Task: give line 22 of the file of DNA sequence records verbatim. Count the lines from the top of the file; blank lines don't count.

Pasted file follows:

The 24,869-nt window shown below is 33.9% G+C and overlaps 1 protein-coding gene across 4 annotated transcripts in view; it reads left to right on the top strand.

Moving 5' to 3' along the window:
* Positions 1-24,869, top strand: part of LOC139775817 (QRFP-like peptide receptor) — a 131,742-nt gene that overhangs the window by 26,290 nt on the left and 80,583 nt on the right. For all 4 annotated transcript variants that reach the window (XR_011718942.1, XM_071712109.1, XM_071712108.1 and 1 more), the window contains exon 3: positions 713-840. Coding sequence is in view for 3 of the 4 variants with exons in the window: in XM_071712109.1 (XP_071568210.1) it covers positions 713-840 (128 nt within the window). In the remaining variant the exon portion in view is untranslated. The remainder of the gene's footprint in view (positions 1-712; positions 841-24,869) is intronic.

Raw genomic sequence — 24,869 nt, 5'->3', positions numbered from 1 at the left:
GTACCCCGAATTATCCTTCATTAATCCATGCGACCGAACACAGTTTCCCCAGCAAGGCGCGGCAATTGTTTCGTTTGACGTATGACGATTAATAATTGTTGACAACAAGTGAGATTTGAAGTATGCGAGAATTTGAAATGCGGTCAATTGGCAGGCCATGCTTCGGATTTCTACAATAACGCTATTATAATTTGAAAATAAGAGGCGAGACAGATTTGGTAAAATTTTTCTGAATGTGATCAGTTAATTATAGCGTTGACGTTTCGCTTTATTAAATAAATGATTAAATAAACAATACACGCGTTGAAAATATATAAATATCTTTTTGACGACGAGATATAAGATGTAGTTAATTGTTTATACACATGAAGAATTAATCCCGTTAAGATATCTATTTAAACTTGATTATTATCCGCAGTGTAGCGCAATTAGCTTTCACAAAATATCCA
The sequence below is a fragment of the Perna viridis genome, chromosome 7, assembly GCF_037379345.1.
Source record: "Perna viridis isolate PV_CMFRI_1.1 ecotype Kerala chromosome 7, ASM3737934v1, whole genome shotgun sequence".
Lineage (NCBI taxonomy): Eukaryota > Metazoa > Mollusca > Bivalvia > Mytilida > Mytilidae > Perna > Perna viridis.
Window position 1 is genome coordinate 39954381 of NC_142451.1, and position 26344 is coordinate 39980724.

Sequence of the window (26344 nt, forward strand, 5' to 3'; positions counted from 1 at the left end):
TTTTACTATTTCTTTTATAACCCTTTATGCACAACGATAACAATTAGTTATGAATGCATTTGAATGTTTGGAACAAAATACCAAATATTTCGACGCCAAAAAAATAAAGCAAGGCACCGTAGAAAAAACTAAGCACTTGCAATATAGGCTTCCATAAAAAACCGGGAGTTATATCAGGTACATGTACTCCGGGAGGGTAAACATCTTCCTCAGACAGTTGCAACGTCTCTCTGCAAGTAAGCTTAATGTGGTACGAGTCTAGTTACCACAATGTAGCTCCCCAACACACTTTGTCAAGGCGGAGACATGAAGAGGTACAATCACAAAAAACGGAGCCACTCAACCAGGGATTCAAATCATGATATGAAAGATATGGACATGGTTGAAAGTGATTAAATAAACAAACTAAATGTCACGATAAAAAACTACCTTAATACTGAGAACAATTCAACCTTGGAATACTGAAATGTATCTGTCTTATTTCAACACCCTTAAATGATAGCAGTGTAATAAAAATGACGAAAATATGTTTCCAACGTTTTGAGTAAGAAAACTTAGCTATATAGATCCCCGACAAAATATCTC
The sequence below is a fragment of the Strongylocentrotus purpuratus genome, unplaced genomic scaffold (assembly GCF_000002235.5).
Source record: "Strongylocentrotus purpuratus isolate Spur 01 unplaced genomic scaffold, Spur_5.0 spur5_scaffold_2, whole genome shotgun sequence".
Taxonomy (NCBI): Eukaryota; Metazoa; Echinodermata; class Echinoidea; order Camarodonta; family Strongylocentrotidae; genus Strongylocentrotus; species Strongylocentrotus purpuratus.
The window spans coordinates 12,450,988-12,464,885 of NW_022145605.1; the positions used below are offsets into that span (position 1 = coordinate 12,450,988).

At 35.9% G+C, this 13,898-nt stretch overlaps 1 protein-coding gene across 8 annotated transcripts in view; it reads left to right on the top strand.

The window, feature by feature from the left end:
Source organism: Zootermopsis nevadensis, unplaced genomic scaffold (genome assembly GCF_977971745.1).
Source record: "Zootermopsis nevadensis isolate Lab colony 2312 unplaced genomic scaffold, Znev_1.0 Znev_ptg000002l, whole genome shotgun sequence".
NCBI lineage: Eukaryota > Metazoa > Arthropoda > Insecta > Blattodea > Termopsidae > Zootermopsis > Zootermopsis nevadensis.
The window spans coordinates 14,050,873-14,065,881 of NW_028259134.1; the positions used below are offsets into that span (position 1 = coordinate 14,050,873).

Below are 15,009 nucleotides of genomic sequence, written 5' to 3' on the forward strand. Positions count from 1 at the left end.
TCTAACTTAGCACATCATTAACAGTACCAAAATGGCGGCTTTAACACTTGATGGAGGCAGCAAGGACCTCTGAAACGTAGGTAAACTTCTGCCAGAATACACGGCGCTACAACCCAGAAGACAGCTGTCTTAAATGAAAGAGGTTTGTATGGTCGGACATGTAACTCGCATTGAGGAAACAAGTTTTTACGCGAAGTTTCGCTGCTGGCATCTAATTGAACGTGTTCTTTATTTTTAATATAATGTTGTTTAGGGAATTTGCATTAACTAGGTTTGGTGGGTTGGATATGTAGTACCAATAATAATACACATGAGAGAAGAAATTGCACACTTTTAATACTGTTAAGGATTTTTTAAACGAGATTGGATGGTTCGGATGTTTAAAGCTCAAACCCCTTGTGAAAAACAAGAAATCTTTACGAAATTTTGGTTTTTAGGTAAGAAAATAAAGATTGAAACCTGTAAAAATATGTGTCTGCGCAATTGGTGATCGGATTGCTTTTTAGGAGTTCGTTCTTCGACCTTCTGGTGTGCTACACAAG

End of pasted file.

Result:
Below are 15,009 nucleotides of genomic sequence, written 5' to 3' on the forward strand. Positions count from 1 at the left end.